Give friends a literary Christmas


November 29, 1992|By Elizabeth Large | Elizabeth Large,Staff Writer

Books, if you'll let me state the obvious, can be the most treasured gifts you can give. Each year before Christmas, gorgeous coffee-table books on interior design and landscaping appear in the stores. They make wonderful presents, but not all of us can afford to spend $50 or $75 on something so beautiful but impractical.

What sometimes get overlooked in gift-book round-ups like this are the less expensive how-to volumes. They can be beautiful, too, and they bring added pleasure to the recipient: advice on how to design a garden, perhaps, or suggestions for arts and crafts projects. Here, then, is a look at some of the best practical books to come our way this season.

Any host or hostess would be delighted with one of the several Christmas how-to books on the market. Christmas Naturals by Carol Taylor (Sterling, $14.95) has simple instructions for more than 100 holiday projects using fresh and dried flowers, evergreens, herbs and spices. The Holiday Wreath Book by Eric Carlson (Sterling, $21.95) focuses just on wreaths. The beautiful color photographs on each page and detailed directions are Christmas-oriented, but there are also suggestions for birthdays, anniversaries and other celebrations. Malcolm Hillier's Christmas (Dorling Kindersley, $22.95) reveals the internationally known designer's ideas for decorations and holiday cooking. Here are how-tos for everything from scented candles to tree ornaments to chocolate truffles.

While a few recipes for aromatic holiday ornaments and fragrant wreaths are included in Potpourri Crafts by Dawn Cusick (Sterling, $29.95), this isn't primarily a Christmas book. It gives instructions on mixing all sorts of potpourris and shows creative ways to display them.

All of the above are pretty as well as useful books. But beauty is in the eye of the beholder, and someone on your holiday gift list may prefer the plain but eminently practical Ideas for Great Wall Systems (Sunset, $8.99), with detailed advice on solving your storage and organization needs. Like other books in this excellent how-to series, it's a comprehensive look at all aspects of the subject.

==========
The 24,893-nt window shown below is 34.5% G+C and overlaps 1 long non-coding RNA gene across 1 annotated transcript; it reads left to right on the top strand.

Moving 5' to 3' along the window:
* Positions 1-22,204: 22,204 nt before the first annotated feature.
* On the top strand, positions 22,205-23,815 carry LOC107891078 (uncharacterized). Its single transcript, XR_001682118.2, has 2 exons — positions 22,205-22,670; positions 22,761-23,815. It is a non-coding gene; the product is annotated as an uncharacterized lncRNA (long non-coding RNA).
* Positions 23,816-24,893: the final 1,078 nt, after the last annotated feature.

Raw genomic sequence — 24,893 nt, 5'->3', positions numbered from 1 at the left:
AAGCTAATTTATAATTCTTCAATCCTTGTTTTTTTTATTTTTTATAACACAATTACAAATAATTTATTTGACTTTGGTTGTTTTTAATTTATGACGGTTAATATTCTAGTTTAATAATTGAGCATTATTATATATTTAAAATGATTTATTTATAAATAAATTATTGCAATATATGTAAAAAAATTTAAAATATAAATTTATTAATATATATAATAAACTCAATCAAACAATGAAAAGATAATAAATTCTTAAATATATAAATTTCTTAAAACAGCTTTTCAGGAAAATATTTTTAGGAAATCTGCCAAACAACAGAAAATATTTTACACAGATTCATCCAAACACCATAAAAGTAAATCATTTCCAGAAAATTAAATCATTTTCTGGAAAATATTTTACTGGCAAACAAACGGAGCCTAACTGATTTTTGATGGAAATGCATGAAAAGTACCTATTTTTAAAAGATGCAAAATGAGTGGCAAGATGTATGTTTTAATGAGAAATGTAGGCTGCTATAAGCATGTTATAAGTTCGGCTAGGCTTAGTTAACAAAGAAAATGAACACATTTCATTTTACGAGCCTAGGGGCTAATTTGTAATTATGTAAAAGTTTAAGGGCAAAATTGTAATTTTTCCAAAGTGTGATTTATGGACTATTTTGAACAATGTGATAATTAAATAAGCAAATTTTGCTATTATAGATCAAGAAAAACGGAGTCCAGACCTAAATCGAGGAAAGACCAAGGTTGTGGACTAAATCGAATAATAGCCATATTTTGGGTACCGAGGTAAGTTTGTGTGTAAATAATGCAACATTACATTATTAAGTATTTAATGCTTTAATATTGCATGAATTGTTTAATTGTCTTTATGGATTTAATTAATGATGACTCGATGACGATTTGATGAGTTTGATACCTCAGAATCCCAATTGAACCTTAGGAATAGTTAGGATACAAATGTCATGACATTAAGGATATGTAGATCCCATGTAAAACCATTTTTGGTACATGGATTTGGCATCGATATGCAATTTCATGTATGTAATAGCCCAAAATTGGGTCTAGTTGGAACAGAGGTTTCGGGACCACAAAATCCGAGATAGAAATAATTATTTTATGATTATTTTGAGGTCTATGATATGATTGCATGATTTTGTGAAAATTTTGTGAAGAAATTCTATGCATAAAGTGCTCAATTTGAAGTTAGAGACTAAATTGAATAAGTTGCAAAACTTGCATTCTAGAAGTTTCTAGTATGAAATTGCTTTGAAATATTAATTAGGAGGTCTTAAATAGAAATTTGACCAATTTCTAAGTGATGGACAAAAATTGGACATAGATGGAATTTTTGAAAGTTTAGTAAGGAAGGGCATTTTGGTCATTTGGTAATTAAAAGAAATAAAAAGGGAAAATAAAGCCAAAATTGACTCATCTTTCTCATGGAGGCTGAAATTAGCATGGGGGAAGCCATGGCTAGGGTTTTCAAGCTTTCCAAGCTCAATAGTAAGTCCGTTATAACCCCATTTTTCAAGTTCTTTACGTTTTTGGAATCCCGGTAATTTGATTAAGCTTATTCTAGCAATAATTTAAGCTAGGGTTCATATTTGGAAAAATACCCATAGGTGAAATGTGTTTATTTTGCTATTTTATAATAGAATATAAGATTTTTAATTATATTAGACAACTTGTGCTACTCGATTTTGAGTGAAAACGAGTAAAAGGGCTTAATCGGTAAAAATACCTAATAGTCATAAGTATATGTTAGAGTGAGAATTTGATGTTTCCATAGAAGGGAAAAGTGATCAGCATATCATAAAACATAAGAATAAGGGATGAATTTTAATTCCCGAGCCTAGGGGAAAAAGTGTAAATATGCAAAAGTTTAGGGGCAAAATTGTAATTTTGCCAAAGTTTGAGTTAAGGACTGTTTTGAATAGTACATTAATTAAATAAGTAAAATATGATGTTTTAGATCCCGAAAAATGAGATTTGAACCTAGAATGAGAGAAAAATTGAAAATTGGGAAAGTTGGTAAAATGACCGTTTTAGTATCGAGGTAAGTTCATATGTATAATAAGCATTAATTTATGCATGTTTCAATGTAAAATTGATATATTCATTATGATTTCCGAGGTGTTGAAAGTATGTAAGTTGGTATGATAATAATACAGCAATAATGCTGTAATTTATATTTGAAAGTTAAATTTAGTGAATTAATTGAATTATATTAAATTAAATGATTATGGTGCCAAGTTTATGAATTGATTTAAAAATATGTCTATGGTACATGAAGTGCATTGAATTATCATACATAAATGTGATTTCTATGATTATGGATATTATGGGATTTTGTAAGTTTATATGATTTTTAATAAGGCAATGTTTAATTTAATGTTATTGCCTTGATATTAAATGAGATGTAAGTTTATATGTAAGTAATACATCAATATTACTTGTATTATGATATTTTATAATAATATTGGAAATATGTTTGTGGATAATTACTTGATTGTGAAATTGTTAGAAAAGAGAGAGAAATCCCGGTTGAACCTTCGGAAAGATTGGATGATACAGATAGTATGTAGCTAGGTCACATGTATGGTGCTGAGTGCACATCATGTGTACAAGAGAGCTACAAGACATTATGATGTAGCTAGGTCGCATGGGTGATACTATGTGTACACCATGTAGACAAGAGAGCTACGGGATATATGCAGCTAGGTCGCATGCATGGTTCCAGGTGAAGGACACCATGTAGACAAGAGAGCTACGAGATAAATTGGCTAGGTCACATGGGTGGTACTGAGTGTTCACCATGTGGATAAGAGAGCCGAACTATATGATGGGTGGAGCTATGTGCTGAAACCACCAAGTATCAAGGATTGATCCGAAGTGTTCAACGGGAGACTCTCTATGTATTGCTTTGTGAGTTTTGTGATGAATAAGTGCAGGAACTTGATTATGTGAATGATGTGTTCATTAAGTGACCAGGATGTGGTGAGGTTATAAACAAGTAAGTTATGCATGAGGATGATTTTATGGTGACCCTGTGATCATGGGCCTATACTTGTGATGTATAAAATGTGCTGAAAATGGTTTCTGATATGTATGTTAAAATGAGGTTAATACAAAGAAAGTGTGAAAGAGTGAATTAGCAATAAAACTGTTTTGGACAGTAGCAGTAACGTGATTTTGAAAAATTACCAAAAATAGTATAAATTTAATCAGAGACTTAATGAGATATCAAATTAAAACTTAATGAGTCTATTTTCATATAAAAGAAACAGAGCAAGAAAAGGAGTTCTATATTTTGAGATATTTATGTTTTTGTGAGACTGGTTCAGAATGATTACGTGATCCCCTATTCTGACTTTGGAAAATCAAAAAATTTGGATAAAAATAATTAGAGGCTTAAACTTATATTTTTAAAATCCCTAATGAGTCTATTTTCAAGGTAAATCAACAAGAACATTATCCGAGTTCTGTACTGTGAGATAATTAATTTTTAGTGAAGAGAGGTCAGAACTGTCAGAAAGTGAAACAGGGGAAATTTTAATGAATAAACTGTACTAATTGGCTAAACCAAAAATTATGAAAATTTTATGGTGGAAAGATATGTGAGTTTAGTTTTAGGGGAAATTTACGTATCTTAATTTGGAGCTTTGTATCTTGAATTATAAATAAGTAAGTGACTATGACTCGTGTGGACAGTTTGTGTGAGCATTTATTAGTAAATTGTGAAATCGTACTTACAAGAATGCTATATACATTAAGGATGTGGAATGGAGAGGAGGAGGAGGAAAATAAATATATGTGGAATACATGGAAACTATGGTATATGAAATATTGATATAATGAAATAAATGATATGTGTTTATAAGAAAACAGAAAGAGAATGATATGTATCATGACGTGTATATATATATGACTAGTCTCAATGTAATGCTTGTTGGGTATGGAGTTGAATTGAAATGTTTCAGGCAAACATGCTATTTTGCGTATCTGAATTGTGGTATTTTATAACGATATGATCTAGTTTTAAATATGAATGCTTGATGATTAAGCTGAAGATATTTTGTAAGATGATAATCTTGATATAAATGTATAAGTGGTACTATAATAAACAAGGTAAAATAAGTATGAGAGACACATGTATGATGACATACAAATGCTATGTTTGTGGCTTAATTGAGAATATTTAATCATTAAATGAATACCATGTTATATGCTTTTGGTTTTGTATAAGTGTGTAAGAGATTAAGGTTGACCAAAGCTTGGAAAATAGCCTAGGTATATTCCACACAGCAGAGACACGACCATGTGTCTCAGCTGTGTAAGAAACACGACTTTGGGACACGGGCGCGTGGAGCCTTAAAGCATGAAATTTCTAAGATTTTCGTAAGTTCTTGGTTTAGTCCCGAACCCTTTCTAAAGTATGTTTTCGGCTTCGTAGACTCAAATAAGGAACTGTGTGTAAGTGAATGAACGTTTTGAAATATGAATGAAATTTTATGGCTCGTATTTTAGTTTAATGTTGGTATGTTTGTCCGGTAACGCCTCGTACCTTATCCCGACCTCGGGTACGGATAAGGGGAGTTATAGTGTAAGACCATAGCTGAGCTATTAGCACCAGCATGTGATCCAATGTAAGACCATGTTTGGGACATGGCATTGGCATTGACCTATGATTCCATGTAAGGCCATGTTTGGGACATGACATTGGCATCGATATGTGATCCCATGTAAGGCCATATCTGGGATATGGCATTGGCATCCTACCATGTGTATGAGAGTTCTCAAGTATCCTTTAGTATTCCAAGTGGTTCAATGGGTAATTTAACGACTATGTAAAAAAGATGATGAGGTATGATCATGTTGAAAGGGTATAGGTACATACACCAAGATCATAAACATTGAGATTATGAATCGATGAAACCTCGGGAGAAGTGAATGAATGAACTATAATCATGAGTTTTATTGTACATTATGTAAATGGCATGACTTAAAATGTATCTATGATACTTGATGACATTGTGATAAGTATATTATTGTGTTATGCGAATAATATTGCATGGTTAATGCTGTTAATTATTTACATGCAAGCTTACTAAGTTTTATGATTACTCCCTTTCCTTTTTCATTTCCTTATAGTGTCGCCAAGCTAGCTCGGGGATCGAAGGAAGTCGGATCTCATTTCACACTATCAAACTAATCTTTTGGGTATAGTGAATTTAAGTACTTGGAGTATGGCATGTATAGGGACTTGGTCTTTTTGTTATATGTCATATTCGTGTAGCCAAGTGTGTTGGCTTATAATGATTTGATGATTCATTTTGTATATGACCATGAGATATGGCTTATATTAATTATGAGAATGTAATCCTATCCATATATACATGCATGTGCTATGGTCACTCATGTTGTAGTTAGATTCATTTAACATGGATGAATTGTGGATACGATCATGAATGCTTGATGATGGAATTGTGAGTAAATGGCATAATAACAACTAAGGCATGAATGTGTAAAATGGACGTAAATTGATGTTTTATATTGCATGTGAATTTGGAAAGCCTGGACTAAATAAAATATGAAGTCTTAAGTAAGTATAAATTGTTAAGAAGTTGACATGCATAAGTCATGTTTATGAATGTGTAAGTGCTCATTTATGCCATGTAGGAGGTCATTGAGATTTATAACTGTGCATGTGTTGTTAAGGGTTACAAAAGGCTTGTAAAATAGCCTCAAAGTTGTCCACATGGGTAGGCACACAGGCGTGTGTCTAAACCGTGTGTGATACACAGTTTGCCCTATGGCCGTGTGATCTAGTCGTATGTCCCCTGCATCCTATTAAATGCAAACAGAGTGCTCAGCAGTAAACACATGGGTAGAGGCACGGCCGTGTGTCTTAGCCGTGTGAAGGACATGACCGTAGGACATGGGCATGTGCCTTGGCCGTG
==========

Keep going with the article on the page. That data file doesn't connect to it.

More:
But perhaps your do-it-yourselfer tackles projects way beyond shelving. For him or her, Period Details by Martin and Judith Miller (Crown, $25.95) combines the virtues of a beautiful coffee-table book and a how-to on restoration. Here's advice on restoring a period home and an invaluable resource directory.

If the person on your gift list is better with a sewing machine than a hammer, consider Slipcover Chic by Carol Cooper Garey and Catherine Revland (Hearst, $23). This is the Year of the Slipcover. The book gives instructions for designing and sewing elegant slipcovers and accompanies them with charming illustrations.

For the gardeners on your list, Annuals for Connoisseurs by Wayne Winterrowd (Prentice Hall, $25) introduces readers to the author's favorite annuals with lovely color photographs and then follows with detailed advice on gardening techniques. Allen Patterson's Designing a Garden (Katherine Archer, $19.95) and Easy Garden Design by Janet Macunovich (Storey, $14.95) will provide the receiver with many happy hours planning for the gardening season ahead.

A secretly selfish book to give might be Gifts From Your Garden by Suzanne Frutig Bales (Prentice Hall, $20). You can only hope the recipient will return the favor with some of these charming projects.

Perhaps my favorite of all these gift books for sheer inventiveness is The Zen Gardening Kit by Abd al-Hayy Moore (Running Press, $30). The book acquaints readers with the art of Japanese-style Zen rock gardening; and with it comes a kit to create your own miniature garden: a frame the size of the book, sand, rocks and tiny traditional wooden rake!

On the Home Front welcomes interesting tidbits of home and garden news -- events related to the home or garden, trends, local people with ideas on design and decorating, mail order finds, furniture styles, new products and more. Please send suggestions to Elizabeth Large, On the Home Front, The Sun, 501 N. Calvert St., Baltimore 21278.

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